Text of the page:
By Benjamin Leatherman
By Glenn BurnSilver
By Glenn BurnSilver
By Troy Farah
By Roger Calamaio
By Mark Deming
By Glenn BurnSilver
By Brian Palmer
There's an agonizing scene in Saxophone Colossus, the 1986 documentary film about jazz saxophonist Sonny Rollins. The tenor man is playing an outdoor gig in New York in which, in the course of three minutes of unaccompanied soloing, he quotes from "A Tisket, A Tasket," "Over the Rainbow" and "The Man on the Flying Trapeze." Rollins then startles the audience, band and film crew by jumping off the stage, midsolo.
Lost by his leap, the jerky, searching camera finds the sax man lying on his back, having broken his heel in the fall. The crowd is quiet, waiting for Rollins to ask for help. Instead, calling only on his inner strengths, Rollins, still flat on his back, tears into the opening notes of the next song. It's as though the few seconds of excruciating silence were all he needed to rejuvenate himself.
Sonny Rollins has a long history of recharging in silence. One of the most famous tales in all of jazz history concerns the two years Rollins spent in self-imposed seclusion, practicing alone on the Williamsburg Bridge in New York City. Whether he's blowing in public or meditating in private, Rollins' life in jazz has always been a uniquely private journey.
"I'd rather not talk about these things too much," Rollins said last week, by telephone from his apartment in Manhattan. "The subject makes me a little bit self-conscious. I think about my spirituality in more of a personal way. As a rule, I try not to make too much of a show of it, you know?"
What's made the shy Rollins one of the most imposing figures in jazz is his unparalleled ability at improvisation. Rollins is so spontaneously creative, he once filled the sculpture garden of the Museum of Modern Art in New York City for a concert advertised as having no band or songs. The 1985 concert, released on disc as The Solo Album, is a flood of bite-size melodies and odd song quotations held together with a rhythmic sense so strong the listener soon forgets what's missing. For comparison's sake, imagine standing in front of a crowd and attempting to hold its interest with a semilogical progression of witty ideas and famous quotes, strung together on the spot. Sonny Rollins can do that with a saxophone.
While other jazz improvisers merely noodle and toy with the possibilities of a song's structure, Rollins fills solos with eccentric ideas and quotes from some very unjazzish songs, then drenches it all in his trademark rough and confident tone. So personalized is his style that dedicated fans can recognize his playing in only a few notes.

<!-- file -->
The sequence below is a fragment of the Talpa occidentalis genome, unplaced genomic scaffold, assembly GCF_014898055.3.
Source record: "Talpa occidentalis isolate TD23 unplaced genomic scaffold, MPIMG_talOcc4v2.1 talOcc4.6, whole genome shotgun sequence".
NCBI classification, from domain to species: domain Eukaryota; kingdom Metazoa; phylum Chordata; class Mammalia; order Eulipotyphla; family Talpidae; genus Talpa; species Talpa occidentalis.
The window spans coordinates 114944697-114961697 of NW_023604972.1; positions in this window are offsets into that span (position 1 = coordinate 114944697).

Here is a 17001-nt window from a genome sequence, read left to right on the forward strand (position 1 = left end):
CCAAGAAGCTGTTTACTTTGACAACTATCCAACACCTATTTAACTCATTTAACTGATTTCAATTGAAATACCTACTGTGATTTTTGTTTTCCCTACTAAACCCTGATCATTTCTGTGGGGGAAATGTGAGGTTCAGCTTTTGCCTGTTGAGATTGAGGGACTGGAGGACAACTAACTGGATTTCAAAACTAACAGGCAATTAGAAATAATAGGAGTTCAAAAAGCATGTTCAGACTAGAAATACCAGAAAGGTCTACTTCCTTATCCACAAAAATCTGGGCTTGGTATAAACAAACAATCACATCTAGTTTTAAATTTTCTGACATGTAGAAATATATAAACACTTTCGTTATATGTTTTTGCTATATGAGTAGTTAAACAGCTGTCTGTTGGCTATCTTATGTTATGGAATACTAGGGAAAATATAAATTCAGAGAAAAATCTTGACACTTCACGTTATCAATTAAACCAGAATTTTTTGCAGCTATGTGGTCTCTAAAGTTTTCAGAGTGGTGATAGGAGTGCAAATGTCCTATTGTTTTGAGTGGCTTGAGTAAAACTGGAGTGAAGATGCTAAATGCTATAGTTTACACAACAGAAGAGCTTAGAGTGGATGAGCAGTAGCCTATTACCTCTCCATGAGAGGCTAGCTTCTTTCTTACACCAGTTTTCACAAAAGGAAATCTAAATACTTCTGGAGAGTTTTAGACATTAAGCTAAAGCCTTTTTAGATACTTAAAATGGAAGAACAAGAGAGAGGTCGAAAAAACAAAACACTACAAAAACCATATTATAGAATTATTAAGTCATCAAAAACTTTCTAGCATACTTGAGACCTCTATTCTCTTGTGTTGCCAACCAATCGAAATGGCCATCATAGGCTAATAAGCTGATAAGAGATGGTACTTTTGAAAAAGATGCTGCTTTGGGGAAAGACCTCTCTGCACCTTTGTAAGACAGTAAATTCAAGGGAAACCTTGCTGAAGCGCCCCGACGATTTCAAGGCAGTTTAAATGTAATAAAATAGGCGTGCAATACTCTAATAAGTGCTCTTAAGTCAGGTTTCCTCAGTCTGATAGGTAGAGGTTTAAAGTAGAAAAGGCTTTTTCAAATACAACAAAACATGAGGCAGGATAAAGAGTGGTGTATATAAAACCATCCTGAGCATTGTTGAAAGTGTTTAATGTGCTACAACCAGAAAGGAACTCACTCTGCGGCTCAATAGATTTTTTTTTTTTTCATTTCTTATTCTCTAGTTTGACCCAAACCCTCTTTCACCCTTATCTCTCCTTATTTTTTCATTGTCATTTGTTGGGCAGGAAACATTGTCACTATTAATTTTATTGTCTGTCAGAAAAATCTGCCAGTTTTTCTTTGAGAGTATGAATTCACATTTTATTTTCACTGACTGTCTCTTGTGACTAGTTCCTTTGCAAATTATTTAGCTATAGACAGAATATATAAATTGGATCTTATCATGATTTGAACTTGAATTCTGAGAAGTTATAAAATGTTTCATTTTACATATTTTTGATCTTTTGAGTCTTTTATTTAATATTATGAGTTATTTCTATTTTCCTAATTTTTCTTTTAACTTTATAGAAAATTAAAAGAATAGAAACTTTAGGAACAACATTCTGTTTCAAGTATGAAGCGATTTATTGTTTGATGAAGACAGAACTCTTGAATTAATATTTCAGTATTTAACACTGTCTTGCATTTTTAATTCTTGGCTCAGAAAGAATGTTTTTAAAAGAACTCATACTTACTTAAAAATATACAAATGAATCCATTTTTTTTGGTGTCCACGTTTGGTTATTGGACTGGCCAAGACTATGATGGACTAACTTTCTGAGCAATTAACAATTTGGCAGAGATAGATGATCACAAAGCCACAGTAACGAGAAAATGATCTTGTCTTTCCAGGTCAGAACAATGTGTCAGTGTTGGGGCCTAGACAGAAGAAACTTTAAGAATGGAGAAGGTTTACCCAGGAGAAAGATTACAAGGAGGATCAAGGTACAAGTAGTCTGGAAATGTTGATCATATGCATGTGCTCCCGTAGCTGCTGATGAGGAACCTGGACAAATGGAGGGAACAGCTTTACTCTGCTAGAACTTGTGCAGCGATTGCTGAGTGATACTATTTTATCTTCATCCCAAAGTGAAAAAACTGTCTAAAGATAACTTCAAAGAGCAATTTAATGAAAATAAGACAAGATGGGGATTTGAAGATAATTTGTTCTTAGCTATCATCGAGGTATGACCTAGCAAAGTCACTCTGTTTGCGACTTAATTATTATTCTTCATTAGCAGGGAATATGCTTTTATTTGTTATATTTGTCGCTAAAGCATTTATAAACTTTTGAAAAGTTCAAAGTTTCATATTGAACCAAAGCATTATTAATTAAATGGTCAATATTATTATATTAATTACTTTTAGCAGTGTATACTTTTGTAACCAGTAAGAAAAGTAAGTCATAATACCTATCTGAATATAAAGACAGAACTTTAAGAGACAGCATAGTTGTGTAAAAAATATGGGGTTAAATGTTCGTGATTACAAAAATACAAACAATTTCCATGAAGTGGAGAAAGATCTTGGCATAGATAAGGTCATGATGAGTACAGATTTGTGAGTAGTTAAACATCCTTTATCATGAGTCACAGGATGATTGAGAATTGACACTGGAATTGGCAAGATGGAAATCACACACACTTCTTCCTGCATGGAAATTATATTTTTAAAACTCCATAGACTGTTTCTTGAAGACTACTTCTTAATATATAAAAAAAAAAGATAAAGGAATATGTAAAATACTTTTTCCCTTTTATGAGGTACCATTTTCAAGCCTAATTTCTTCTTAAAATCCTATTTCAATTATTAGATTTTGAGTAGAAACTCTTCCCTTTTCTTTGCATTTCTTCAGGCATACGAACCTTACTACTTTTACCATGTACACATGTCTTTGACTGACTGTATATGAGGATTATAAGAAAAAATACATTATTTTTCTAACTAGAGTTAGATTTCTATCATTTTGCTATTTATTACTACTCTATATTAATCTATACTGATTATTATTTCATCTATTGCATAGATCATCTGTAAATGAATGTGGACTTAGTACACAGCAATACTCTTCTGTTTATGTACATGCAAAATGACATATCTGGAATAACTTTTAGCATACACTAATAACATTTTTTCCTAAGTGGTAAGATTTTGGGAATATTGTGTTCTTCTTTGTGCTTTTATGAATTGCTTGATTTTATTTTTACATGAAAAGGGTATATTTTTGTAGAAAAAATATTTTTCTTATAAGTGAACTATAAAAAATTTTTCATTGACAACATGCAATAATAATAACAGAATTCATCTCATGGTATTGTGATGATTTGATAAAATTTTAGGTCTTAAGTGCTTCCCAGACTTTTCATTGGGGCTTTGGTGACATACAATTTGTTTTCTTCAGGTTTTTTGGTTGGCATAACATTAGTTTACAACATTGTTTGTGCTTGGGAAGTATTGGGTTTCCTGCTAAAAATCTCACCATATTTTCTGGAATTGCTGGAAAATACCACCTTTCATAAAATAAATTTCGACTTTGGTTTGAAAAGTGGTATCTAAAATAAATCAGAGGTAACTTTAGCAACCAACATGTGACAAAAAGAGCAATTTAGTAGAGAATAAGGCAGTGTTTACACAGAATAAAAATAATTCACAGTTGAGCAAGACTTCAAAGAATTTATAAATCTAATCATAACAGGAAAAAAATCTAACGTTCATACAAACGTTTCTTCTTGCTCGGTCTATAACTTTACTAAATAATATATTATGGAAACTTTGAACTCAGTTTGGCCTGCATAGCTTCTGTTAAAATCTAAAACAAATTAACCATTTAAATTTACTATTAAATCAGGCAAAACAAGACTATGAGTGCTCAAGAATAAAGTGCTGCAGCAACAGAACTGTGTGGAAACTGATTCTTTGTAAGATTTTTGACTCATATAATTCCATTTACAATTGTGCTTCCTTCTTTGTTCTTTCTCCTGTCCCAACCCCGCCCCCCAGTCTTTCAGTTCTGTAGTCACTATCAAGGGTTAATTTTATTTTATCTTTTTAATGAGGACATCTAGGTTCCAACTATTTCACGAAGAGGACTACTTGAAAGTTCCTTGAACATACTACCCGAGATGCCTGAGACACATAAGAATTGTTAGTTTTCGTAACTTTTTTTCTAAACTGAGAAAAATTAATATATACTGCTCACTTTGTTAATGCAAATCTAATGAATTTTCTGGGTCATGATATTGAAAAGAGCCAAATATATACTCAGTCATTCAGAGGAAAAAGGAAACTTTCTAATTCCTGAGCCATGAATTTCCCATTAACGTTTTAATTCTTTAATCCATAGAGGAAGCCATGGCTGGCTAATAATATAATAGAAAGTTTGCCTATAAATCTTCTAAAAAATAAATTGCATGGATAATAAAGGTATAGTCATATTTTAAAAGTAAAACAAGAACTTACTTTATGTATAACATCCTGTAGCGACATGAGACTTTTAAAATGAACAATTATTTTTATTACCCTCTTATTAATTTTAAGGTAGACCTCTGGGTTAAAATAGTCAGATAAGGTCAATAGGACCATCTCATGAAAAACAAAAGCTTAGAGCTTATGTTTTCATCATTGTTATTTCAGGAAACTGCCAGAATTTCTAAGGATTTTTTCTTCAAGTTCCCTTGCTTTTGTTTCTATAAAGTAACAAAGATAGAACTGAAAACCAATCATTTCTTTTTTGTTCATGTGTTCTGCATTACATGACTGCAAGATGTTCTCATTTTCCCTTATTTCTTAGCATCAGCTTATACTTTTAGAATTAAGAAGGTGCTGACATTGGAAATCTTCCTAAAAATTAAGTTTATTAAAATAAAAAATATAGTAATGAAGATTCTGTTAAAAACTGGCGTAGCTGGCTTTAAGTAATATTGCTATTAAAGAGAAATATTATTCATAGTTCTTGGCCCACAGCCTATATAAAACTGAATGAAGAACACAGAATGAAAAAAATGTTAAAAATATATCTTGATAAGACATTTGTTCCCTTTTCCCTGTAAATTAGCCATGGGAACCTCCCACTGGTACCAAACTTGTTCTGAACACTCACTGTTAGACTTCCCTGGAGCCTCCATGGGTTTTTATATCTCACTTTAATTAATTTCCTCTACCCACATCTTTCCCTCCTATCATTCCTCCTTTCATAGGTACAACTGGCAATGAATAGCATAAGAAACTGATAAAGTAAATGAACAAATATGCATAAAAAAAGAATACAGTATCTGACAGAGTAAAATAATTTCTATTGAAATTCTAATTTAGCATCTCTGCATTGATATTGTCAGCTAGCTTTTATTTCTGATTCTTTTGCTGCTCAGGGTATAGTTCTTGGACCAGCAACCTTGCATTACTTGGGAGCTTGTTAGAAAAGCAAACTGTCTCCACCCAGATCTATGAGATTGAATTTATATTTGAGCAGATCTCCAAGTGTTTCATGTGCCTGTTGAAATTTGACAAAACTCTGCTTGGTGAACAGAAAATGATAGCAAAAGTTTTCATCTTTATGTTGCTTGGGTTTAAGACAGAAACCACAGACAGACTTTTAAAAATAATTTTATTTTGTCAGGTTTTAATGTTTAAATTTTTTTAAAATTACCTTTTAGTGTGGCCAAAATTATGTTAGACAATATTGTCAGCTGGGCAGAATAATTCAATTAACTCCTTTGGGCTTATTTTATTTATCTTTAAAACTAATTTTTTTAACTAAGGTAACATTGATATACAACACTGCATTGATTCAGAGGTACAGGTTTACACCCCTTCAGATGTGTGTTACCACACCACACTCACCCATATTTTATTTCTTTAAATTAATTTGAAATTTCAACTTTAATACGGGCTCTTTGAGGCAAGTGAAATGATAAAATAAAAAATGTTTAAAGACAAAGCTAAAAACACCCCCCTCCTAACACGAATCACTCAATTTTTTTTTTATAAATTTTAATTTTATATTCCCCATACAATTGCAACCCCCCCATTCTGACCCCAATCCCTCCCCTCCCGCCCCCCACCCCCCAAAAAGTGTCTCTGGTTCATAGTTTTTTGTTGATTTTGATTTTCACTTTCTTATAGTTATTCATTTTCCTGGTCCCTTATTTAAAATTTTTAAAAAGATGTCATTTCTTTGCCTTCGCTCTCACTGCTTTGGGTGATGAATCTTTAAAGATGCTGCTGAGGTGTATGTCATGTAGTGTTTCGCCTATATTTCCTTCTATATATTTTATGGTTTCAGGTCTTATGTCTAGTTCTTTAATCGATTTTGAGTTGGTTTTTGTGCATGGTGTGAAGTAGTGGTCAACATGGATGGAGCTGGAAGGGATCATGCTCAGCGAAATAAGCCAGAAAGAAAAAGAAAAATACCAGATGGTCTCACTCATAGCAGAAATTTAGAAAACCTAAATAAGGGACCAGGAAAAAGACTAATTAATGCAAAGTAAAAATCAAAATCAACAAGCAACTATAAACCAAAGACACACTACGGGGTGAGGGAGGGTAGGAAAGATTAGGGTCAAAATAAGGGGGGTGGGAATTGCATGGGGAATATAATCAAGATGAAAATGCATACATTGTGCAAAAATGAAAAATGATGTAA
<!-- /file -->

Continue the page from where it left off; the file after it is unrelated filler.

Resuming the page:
Not only has Rollins' playing-in-tongues style catapulted him miles beyond the senseless honkers and noodlers of jazz, it has been a major part of his spiritual quest.
"I've always tried to explain the importance of the present moment, that improvising is something that happens instantaneously, and that I don't really plan for it," says Rollins.
"Improvising is the essence of jazz, I believe. When I'm at my peak, something is coming into my mind rather than going out of it."
Rollins admits that trying to explain the transcendence of such moments to, say, a Baptist choir director would require "a lot of time to clear away all of their misconceptions about what the music is trying to say." Not so in India or Japan--two places Rollins has visited to pursue his spiritual potential. Both are filled with meditative disciplines emphasizing the need to exist in the present rather than to pursue the future or to live in the past. That rigid Baptist is likely to overlook Rollins' be-here-now playing and hear only a godless, rather than ungodly, form of musicianship.
"Too many people are conditioned to think that jazz is the devil's music," Rollins says. "In the early days, jazz got a bad name because it was played in clubs with whiskey and prostitutes."
Oddly, Rollins began his spiritual adventures because of a jazz man known as much for his debauchery as he was for his music--Charlie Parker.
Rollins grew up in a New York neighborhood that was blocks away from the jazz clubs of 52nd Street. By the time Rollins was a teen, Parker's uncanny ability to improvise at breakneck speed--and live at a similar pace--made him a spiritual as well as a musical influence on the young sax player.
"In yoga, they say any activity, if you're entirely into what you're doing, is a form of meditation," offers Rollins. "I saw that Charlie Parker was completely dedicated to what he was doing. He was beyond the material realm."
Rollins watched Parker leave the planet not only through the older player's otherworldly style of soloing, but also through his heroin addiction and his alcoholism. Despite being present in the club, a strung-out Parker would regularly miss gigs, having passed out underneath the stage.
"Even though Parker was living an unfortunate life, he was still a spiritual presence to me. It is in these contradictions," Rollins pauses, "that the truth is often found." At first, Rollins molded himself after the musical side of Parker's personality. Later, while immersed in unraveling Bird's intense improvisational magic, Rollins also followed Parker into heroin addiction.